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I have derived and simplified an equation in Matlab and want to use it in a c++ program. Matlab likes to use powers, the ^ sign but c++ doesn't like it one bit. How can I get Matlab to rewrite the equation so that it outputs a c++ friendly equation?

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5 Answers 5

up vote 2 down vote accepted

If the equation is really so long that you don't want to go through by hand, one option you might consider for reformatting the equation to make it C++ friendly is to parse the text of the MATLAB code for the equation using the REGEXPREP function in MATLAB. Here's an example of how you could replace expressions of the form x^2 or y.^3 with pow(x,2) or pow(y,3):

eqStr = 'the text of your equation code';  %# Put your equation in a string
expr = '(\w+)\.?\^(\d+)';                  %# The pattern to match
repStr = 'pow($1,$2)';                     %# The replacement string
newStr = regexprep(eqStr,expr,repStr);     %# The new equation string

You would just have to take the code for your MATLAB equation and put it in a string variable eqStr first. The output from REGEXPREP will then be the text for your new C++ friendly equation newStr.

You could also change the replacement string to give you results of the form x*x or y*y*y using dynamic operators. For example:

eqStr = 'the text of your equation code';  %# Put your equation in a string
expr = '(\w+)\.?\^(\d+)';                  %# The pattern to match
repStr = '${repmat([$1,''*''],1,$2-''0''-1)}$1';  %# The replacement string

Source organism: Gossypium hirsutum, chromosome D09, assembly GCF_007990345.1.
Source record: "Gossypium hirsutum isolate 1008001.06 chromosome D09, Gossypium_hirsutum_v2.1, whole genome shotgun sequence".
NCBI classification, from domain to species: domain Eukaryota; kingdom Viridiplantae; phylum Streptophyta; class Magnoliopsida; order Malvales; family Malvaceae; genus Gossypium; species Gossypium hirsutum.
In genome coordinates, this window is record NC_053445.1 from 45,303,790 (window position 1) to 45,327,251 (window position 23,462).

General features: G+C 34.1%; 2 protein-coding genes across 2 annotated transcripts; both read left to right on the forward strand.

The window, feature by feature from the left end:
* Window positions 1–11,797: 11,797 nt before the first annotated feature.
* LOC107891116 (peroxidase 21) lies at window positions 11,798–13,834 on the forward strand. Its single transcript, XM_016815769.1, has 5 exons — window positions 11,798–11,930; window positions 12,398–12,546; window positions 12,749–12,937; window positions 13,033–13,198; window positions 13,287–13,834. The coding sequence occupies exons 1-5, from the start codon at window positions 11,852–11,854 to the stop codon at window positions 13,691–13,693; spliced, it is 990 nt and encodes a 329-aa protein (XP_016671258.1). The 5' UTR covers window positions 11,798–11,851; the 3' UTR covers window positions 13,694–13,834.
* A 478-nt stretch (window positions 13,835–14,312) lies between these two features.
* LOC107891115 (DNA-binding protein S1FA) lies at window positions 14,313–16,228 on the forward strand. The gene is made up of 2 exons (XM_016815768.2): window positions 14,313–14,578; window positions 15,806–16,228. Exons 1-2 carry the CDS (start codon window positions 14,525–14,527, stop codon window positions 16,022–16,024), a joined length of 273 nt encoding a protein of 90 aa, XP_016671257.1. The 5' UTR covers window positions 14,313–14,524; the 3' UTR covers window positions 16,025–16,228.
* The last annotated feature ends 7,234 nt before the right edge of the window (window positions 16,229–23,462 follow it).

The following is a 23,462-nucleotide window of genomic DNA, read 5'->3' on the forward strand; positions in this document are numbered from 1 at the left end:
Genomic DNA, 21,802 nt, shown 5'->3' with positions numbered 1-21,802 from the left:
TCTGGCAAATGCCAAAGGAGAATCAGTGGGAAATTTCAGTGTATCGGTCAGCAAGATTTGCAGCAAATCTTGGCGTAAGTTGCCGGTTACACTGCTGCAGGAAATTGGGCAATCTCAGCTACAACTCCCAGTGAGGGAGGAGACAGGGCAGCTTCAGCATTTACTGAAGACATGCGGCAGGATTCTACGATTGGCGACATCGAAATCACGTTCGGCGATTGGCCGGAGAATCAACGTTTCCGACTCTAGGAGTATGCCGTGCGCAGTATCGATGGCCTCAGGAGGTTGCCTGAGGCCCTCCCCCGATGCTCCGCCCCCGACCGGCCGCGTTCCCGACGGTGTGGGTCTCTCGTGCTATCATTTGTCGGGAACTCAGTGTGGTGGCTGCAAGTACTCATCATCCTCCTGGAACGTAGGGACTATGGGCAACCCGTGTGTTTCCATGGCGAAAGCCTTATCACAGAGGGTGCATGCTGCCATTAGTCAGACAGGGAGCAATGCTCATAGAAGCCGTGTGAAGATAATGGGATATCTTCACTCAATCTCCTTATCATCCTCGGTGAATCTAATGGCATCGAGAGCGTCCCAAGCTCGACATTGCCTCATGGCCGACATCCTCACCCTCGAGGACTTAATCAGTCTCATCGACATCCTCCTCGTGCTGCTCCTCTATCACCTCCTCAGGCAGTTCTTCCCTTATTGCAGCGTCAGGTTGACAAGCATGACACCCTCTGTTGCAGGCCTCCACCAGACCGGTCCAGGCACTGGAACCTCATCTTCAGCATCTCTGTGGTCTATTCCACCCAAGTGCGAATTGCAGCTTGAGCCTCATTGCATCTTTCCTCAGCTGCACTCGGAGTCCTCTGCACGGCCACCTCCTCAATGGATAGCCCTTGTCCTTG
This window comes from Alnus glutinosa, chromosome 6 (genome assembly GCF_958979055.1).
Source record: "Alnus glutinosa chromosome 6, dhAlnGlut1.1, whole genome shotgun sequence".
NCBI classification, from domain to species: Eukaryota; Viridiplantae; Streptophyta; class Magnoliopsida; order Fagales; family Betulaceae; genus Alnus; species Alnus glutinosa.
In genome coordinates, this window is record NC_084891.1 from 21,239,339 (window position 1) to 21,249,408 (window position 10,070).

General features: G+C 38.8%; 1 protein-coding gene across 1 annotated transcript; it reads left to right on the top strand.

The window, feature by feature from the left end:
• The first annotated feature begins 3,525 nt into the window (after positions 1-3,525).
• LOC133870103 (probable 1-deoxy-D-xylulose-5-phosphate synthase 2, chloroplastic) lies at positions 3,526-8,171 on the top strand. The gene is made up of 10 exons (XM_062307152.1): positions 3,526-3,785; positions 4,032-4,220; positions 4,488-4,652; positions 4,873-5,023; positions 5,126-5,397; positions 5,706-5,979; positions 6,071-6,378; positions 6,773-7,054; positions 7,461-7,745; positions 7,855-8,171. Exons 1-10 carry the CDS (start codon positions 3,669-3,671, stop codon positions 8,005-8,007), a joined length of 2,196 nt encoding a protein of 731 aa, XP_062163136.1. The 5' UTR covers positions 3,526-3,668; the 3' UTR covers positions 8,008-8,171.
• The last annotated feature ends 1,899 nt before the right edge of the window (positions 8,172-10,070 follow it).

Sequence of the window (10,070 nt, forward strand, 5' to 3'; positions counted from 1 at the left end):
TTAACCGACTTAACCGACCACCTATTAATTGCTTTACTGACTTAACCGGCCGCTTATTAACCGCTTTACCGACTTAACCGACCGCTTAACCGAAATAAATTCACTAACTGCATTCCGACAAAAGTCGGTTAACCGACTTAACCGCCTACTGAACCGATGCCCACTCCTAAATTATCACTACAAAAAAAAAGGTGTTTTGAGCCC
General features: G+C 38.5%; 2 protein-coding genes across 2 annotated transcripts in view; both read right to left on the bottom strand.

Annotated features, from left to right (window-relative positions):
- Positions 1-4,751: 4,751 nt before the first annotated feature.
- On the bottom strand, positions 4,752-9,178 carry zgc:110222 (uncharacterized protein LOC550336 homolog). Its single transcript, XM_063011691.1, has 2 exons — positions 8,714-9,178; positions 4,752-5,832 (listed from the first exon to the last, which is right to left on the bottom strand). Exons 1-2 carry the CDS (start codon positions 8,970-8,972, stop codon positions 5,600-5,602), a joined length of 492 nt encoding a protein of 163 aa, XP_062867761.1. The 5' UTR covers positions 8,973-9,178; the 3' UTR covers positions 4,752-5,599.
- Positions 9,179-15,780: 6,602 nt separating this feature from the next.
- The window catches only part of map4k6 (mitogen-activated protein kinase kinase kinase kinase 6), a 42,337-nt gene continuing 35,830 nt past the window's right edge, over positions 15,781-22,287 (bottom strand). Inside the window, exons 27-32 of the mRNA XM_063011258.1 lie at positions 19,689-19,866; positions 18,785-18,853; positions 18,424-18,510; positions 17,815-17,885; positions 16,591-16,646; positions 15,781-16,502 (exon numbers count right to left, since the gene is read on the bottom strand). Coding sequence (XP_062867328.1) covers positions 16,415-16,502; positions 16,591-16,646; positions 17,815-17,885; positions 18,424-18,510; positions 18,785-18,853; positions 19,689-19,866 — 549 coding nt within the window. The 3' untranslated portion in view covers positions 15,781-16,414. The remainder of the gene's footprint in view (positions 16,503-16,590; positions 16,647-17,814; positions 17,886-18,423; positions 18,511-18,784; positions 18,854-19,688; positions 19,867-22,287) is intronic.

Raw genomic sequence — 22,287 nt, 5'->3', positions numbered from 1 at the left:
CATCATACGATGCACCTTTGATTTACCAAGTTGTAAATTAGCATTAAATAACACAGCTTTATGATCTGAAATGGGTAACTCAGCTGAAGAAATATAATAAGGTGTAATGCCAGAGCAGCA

newStr = regexprep(eqStr,expr,repStr);            %# The new equation string
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Perfect! Thank you very much this is exactly what I'm looking for. To be honest, I'm a little surprised that matlab doesn't already have something like this implemented directly into a simple to use function. A lot of people working with me derive and simplify their equations in matlab first and then implement it into their c++ programs (most of the time the algebraic matlab equations can simply be pasted into the code without modifications, but in this case, sometimes not). Thanks, you've saved me hours of work! –  17mm Mar 2 '10 at 2:04
    
@17mm: Glad to help. Just one head's up... the above examples won't match things like (x+y)^2. They will only match single variables raised to a power. You will have to modify the match expression to work for other cases, which may end up being more complicated. –  gnovice Mar 2 '10 at 18:00
    
@niels: I'm guessing the edit was rejected because your edit is probably better served as a stand-alone answer. It is a separate approach to the solution I gave above, and it's probably better to give users a chance to vote on it separately. –  gnovice Apr 25 '12 at 18:13
    
I think you're right I posted separately –  niels Apr 25 '12 at 18:18

You can use the pow family.